But Highway Watch drivers "are in no way law enforcement," says CSP spokesman Karl Kay. The log books appear to bear him out. Airwatch America logged only 41 calls from truckers between January 28 and May 12. Most of them pointed out accidents: rollovers, cars on fire, jackknifed semis and spilled loads. Only one was a road-rage call: a bad driver at Santa Fe and C-470. The trucker told an Airwatch reporter, "This person should not have a license to drive." Then he laughed.
"That number  surprises me--that sounds low from what I've heard from there," says Fulton. Still, he notes that he is not "discouraged, by any means." He points out that for emergency situations, drivers call 911 instead of Airwatch and that some drivers are still sorting out in which situations--debris, for instance--to call in at all. "It's a building-block process," he says. "You'd love to have a lot of calls, but then that would mean there's a whole lot more problems out there."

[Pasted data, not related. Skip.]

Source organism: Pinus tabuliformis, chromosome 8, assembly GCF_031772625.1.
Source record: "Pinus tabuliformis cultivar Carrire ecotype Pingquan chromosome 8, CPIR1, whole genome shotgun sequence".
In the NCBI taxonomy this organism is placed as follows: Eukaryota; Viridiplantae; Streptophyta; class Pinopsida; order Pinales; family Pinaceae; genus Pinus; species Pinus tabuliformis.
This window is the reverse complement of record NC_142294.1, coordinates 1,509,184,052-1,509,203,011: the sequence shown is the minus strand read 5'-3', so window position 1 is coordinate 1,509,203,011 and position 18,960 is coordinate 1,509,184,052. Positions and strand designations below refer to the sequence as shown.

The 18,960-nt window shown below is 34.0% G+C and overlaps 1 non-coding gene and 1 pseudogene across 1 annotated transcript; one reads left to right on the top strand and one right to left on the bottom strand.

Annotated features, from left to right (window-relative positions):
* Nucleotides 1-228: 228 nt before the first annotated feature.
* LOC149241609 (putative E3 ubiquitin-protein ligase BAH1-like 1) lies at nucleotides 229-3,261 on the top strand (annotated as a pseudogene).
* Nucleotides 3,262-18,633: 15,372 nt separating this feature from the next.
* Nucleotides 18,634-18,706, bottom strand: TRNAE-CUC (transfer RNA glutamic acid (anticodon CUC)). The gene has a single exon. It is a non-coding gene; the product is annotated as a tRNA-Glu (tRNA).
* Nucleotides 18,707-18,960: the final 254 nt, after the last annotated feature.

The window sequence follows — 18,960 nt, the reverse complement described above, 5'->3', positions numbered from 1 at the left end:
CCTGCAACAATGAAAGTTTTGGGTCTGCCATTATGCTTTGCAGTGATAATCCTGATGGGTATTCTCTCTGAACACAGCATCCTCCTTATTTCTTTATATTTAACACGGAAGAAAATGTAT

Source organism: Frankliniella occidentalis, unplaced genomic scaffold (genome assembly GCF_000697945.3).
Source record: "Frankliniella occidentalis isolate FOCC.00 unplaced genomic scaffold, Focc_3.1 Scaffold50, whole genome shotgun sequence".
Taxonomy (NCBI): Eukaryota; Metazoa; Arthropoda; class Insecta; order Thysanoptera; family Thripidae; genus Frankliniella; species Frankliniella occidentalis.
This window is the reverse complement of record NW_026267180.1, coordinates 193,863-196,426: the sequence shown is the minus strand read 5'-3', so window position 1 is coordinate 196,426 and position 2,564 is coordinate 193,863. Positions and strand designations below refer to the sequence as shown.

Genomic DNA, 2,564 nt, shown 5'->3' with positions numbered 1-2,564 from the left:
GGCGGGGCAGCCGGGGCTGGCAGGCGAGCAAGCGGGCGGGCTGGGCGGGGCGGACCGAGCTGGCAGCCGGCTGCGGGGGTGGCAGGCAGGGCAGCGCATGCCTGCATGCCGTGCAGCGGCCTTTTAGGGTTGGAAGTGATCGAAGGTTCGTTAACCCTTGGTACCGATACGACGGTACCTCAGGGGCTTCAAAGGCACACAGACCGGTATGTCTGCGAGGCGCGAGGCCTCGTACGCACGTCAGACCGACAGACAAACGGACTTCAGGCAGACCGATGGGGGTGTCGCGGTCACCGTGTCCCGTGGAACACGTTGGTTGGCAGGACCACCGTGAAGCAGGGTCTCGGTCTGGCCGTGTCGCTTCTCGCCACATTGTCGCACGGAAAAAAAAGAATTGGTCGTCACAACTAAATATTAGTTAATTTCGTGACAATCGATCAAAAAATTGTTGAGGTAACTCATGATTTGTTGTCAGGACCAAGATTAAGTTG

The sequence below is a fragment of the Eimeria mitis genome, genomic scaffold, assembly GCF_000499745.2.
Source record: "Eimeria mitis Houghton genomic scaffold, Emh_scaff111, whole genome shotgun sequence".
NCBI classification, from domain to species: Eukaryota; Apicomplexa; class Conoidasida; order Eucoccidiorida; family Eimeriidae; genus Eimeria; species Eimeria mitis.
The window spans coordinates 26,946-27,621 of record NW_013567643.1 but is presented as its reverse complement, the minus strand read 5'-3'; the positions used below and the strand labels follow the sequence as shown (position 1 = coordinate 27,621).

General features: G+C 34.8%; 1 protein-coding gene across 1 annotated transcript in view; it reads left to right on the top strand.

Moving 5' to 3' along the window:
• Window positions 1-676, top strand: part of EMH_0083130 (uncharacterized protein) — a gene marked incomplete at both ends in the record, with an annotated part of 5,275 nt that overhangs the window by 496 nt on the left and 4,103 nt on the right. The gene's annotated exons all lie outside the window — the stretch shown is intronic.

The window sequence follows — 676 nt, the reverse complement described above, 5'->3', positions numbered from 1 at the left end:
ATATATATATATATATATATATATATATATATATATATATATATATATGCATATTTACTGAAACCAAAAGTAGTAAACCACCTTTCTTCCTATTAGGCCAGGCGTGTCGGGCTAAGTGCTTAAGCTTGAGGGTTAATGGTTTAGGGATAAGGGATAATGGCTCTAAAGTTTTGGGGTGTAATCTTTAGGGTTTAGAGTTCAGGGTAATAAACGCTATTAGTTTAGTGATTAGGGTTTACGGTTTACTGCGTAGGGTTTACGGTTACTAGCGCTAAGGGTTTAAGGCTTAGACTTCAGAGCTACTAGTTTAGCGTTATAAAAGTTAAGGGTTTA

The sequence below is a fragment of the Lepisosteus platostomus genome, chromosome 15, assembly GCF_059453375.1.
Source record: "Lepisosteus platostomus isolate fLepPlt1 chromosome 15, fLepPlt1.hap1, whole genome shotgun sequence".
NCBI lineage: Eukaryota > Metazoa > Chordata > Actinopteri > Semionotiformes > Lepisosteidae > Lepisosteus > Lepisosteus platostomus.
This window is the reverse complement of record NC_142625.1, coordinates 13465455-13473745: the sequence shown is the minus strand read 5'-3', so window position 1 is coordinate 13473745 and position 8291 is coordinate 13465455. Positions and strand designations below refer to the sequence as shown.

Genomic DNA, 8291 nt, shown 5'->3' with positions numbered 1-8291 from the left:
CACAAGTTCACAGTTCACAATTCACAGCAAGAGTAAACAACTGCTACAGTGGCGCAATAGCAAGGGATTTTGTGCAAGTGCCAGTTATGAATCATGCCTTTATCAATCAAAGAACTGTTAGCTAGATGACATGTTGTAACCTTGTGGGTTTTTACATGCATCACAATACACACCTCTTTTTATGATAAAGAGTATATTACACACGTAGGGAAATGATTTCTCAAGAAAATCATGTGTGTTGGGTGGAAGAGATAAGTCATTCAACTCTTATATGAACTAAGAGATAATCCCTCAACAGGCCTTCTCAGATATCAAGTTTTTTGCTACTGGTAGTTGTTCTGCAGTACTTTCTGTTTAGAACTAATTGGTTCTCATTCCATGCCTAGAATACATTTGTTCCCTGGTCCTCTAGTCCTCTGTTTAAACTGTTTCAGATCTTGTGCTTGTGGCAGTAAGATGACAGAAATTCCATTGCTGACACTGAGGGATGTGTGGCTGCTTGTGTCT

So the cops may catch you for driving like a wacko, but the truckers probably won't. Let's face it," Appel says. "There's people out there that shouldn't be out there. I don't know what it's going to take."
However, since he volunteered for Highway Watch, Appel has called only five times, reporting traffic jams and accidents. If he wasn't busy driving his own truck, he says, he'd probably have made thirty by now. Just as he says this, a truck cruises by and throws up a deluge of slush across the front window. "That was totally uncalled for," he says. But no call is made.